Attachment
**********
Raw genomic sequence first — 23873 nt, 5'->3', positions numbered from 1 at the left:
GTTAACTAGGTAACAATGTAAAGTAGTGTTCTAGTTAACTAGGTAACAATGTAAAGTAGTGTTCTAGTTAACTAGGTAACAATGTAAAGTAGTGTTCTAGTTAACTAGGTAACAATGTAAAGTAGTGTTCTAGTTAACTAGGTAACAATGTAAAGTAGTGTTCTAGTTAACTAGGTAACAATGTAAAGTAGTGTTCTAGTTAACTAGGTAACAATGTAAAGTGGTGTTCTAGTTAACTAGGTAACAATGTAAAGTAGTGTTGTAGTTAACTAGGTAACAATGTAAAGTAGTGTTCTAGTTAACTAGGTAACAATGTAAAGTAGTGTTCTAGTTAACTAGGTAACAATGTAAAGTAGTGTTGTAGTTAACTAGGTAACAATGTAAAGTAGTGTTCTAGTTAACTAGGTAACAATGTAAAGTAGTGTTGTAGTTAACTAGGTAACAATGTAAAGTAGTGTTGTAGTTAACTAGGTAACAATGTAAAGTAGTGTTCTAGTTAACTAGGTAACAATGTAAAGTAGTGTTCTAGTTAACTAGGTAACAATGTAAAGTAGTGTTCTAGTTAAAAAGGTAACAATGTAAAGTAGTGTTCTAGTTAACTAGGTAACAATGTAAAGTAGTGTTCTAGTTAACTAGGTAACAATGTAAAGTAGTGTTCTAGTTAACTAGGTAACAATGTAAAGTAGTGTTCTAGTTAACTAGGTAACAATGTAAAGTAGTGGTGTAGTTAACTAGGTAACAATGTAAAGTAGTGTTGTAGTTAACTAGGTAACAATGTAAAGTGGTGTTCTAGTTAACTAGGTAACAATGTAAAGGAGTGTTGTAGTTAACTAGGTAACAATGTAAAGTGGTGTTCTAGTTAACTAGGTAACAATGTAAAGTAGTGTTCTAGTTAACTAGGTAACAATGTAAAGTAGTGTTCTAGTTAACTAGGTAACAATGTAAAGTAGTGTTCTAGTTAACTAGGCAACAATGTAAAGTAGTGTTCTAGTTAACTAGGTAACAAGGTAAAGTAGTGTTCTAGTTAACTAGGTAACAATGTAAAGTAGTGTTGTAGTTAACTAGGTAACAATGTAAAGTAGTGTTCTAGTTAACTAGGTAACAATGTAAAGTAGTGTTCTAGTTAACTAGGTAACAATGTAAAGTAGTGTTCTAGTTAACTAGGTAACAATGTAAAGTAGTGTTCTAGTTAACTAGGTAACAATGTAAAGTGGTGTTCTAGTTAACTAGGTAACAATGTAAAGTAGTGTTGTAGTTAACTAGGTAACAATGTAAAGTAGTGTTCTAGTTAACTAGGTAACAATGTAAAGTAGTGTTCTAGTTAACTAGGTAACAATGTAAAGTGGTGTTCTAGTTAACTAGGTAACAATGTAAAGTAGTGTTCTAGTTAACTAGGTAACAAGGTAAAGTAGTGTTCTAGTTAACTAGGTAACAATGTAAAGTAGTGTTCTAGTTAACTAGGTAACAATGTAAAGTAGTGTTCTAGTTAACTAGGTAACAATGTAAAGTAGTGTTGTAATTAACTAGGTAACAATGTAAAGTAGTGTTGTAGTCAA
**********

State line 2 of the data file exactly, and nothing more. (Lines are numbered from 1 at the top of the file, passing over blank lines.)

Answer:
GTTAACTAGGTAACAATGTAAAGTAGTGTTCTAGTTAACTAGGTAACAATGTAAAGTAGTGTTCTAGTTAACTAGGTAACAATGTAAAGTAGTGTTCTAGTTAACTAGGTAACAATGTAAAGTAGTGTTCTAGTTAACTAGGTAACAATGTAAAGTAGTGTTCTAGTTAACTAGGTAACAATGTAAAGTAGTGTTCTAGTTAACTAGGTAACAATGTAAAGTGGTGTTCTAGTTAACTAGGTAACAATGTAAAGTAGTGTTGTAGTTAACTAGGTAACAATGTAAAGTAGTGTTCTAGTTAACTAGGTAACAATGTAAAGTAGTGTTCTAGTTAACTAGGTAACAATGTAAAGTAGTGTTGTAGTTAACTAGGTAACAATGTAAAGTAGTGTTCTAGTTAACTAGGTAACAATGTAAAGTAGTGTTGTAGTTAACTAGGTAACAATGTAAAGTAGTGTTGTAGTTAACTAGGTAACAATGTAAAGTAGTGTTCTAGTTAACTAGGTAACAATGTAAAGTAGTGTTCTAGTTAACTAGGTAACAATGTAAAGTAGTGTTCTAGTTAAAAAGGTAACAATGTAAAGTAGTGTTCTAGTTAACTAGGTAACAATGTAAAGTAGTGTTCTAGTTAACTAGGTAACAATGTAAAGTAGTGTTCTAGTTAACTAGGTAACAATGTAAAGTAGTGTTCTAGTTAACTAGGTAACAATGTAAAGTAGTGGTGTAGTTAACTAGGTAACAATGTAAAGTAGTGTTGTAGTTAACTAGGTAACAATGTAAAGTGGTGTTCTAGTTAACTAGGTAACAATGTAAAGGAGTGTTGTAGTTAACTAGGTAACAATGTAAAGTGGTGTTCTAGTTAACTAGGTAACAATGTAAAGTAGTGTTCTAGTTAACTAGGTAACAATGTAAAGTAGTGTTCTAGTTAACTAGGTAACAATGTAAAGTAGTGTTCTAGTTAACTAGGCAACAATGTAAAGTAGTGTTCTAGTTAACTAGGTAACAAGGTAAAGTAGTGTTCTAGTTAACTAGGTAACAATGTAAAGTAGTGTTGTAGTTAACTAGGTAACAATGTAAAGTAGTGTTCTAGTTAACTAGGTAACAATGTAAAGTAGTGTTCTAGTTAACTAGGTAACAATGTAAAGTAGTGTTCTAGTTAACTAGGTAACAATGTAAAGTAGTGTTCTAGTTAACTAGGTAACAATGTAAAGTGGTGTTCTAGTTAACTAGGTAACAATGTAAAGTAGTGTTGTAGTTAACTAGGTAACAATGTAAAGTAGTGTTCTAGTTAACTAGGTAACAATGTAAAGTAGTGTTCTAGTTAACTAGGTAACAATGTAAAGTGGTGTTCTAGTTAACTAGGTAACAATGTAAAGTAGTGTTCTAGTTAACTAGGTAACAAGGTAAAGTAGTGTTCTAGTTAACTAGGTAACAATGTAAAGTAGTGTTCTAGTTAACTAGGTAACAATGTAAAGTAGTGTTCTAGTTAACTAGGTAACAATGTAAAGTAGTGTTGTAATTAACTAGGTAACAATGTAAAGTAGTGTTGTAGTCAA